The South Porch (Plate 42) is timber-framed on dwarf walls. The outer archway is two-centred with a tie-beam at the base of the gable making three shaped openings with the rafters and two struts. There is a similar frame against the nave wall, but without struts, and in the middle is a pair of foiled principal rafters; the purlins have cusped wind-braces. The barge-boards are cusped and sub-cusped. The side-walls, formerly in two bays, are now fitted with 18th-century balusters.
The Roof of the chancel, extending to the W. of the transept-arches, is of early 17th-century date, and of three bays with two trusses of enriched king-post type, consisting of cambered tie-beams with curved ribs on the soffit, king-posts extending to the ridge, and two pairs of raking struts with ornamental filling between them; below the king-posts are carved pendants; at the W. end is a third truss dated 1842, when the roof was restored. The roof was again restored in 1925–6.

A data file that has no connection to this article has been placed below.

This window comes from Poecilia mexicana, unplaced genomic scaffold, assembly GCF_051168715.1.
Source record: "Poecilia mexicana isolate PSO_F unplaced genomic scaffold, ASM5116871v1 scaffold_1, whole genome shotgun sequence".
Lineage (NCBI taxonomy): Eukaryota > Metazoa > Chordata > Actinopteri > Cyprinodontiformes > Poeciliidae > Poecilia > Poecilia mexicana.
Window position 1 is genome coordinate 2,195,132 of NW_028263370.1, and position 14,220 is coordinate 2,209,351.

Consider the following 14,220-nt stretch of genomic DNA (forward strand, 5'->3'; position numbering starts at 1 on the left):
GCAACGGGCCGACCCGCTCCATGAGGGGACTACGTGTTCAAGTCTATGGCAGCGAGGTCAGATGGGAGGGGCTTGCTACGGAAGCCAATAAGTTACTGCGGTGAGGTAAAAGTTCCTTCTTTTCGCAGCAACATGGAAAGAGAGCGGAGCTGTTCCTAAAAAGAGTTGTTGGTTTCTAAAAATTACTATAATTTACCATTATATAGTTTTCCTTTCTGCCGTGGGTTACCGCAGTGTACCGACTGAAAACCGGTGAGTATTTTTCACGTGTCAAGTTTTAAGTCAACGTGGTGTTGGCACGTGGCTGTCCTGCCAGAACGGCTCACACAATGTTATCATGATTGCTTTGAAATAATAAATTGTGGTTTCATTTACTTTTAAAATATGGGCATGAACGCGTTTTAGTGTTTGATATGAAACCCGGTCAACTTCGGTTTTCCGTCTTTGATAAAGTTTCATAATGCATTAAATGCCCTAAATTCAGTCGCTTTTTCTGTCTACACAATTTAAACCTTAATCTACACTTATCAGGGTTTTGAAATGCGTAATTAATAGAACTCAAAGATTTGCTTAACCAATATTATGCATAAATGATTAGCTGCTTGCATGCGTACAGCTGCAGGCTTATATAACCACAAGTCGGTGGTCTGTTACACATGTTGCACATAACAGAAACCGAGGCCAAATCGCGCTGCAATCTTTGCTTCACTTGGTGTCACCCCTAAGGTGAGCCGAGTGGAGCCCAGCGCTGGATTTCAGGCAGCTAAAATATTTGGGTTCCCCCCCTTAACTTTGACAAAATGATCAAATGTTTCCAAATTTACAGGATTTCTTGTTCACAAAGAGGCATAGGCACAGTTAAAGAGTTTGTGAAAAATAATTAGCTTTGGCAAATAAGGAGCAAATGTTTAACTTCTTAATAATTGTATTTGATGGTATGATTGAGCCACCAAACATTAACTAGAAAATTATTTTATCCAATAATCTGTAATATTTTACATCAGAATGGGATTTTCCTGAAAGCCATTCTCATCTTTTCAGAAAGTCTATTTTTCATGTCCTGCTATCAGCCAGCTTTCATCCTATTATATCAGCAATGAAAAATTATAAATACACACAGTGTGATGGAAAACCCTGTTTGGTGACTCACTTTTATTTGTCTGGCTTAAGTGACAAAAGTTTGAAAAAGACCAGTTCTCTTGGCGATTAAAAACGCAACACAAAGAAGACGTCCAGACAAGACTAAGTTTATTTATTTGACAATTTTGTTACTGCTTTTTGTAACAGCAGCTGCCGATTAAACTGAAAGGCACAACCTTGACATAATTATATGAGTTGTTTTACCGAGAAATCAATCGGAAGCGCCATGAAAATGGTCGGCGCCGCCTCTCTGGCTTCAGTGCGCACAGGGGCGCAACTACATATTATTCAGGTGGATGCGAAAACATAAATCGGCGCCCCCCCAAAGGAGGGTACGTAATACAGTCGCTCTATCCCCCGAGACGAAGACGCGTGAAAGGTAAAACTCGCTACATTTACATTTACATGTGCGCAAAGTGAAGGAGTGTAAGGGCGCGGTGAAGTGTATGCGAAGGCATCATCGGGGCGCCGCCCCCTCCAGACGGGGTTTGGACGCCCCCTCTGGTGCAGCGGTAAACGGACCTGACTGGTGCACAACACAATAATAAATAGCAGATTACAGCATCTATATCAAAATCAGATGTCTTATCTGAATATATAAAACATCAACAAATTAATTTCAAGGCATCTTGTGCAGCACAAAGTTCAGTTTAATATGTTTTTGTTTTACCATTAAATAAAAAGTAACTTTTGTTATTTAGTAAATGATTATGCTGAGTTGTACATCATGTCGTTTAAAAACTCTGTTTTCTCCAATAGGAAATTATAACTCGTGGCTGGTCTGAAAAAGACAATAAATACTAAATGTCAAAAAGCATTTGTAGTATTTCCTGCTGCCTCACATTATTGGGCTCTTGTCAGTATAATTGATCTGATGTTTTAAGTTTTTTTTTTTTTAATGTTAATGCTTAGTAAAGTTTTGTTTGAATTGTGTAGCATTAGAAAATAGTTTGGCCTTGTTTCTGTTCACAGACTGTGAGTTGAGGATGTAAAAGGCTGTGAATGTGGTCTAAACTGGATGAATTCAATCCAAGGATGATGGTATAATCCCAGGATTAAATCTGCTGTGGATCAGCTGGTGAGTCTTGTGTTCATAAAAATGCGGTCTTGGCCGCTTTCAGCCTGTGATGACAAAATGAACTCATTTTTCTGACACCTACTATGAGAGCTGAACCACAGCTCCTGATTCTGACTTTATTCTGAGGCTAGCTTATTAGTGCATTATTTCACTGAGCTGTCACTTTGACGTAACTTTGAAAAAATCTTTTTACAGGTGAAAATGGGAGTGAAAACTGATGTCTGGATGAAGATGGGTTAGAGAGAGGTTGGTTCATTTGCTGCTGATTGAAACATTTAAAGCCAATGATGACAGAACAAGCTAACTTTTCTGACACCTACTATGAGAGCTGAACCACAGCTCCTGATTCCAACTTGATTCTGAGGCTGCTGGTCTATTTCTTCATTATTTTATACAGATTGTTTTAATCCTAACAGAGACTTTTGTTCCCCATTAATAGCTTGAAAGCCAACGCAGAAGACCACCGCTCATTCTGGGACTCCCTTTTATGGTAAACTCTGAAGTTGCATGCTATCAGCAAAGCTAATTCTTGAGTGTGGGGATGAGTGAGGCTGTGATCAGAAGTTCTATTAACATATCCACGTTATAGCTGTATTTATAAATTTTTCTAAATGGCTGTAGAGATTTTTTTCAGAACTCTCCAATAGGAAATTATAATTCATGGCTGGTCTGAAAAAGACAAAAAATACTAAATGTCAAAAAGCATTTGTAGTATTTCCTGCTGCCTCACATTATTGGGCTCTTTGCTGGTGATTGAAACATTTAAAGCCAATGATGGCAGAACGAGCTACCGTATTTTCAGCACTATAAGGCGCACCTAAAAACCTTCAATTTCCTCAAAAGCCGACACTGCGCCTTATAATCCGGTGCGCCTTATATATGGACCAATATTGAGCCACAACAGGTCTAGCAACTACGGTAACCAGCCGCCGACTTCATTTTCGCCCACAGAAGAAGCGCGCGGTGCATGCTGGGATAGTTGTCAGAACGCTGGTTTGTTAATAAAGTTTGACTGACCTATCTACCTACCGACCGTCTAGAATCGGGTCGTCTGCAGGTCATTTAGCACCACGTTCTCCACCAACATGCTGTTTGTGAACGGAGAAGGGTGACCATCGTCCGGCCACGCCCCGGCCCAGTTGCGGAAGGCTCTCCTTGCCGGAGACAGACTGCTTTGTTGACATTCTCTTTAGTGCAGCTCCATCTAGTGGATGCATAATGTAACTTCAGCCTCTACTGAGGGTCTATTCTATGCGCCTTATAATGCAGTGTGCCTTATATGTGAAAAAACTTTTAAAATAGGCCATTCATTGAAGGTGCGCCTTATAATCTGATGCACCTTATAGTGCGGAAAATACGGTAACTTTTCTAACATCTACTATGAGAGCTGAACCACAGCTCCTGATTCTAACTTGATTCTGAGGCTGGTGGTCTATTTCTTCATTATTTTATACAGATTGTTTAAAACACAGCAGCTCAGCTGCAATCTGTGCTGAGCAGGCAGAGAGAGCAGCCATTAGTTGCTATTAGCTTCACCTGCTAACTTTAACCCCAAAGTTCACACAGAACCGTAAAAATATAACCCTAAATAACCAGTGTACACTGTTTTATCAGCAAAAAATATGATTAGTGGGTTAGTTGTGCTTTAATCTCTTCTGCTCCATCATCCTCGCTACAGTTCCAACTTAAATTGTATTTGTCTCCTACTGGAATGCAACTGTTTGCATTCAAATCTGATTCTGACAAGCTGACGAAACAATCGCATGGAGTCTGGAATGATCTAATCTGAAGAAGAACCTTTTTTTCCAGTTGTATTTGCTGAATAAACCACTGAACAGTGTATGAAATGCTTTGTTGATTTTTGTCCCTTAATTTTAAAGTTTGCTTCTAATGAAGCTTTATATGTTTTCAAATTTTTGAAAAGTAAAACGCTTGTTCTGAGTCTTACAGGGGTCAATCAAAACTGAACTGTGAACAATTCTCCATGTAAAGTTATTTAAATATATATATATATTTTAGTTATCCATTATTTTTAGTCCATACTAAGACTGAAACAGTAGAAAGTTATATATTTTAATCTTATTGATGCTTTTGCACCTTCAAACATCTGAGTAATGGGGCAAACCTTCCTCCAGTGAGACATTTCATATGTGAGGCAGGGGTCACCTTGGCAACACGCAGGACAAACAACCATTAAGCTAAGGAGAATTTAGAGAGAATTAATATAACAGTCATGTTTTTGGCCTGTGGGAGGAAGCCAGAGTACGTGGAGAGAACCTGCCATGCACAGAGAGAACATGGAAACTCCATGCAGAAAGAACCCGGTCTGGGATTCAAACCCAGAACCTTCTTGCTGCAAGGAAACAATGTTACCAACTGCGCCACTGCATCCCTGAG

Fittings—Bells: two, inaccessible. Brackets: In N. transept—on E. wall, three moulded corbels, one terminating in a ball-flower, early 14th-century. Glass: In S. window of chancel—set in various fragments, six panels of foreign glass as follows:—(a) the Crucifixion, (b) the Prodigal son, (c) the Infant Christ and St. John the Baptist, (d) St. John the Baptist, (e) marriage-scene, (f) St. John the Baptist; also the irradiated initials M A and I H S; at top shield-of-arms, late 16th, 17th and 18th-century. Monuments: In N. transept—against N. wall, of John Berinton, 1613–4, erected by his widow Joyce (Ketilby); altar-tomb and wall-tablet; altar-tomb with painted cheveron-ornament on edge of slab, front divided into two bays by pilasters, middle pilaster with three carved and painted shields-of-arms, and a carved and painted shield-of-arms in each panel; effigies (Plate 63) of man and wife in costume of the period and each holding a book, man's feet on dog; tablet above with border of strap-work. Organ: In nave—at W. end, formerly in Eton College chapel and bought in 1844, instrument originally built by Father Bernard Smith in 1700–1, with modern additions and improvements; original three manuals, case modern. Piscina: In chancel—recess with cinque-foiled head and stone shelf, 14th-century. Plate: includes cup of 1621 given by Uvedale Price in 1839 and a Dutch alms-dish of brass with the return of the spies from Canaan and the inscription "Vreest Godt onderhovedt syn geboedt 1641." Pulpit: hexagonal, made up of late 16th or early 17th-century woodwork, three panels in height with some enriched frieze-panels, framing partly carved with scroll, guilloche and arcaded ornament, pulpit supported on four carved scrolls and steps made up with various pieces of carved work including a figure of Justice. Reredos: made up of similar woodwork to the pulpit including later and modern material; two large panels divided and flanked by terminal figures of men supporting the cornice; on panels painted ovals with clouds and the initials I H S and alpha and omega surrounded by carved flowers and cherubs, all of early 18th-century date. Miscellanea: Incorporated in quire-stalls—two late 16th or early 17th-century panels with carved monsters. Re-set in wall of vicarage-garden, window-head similar to those in the transepts.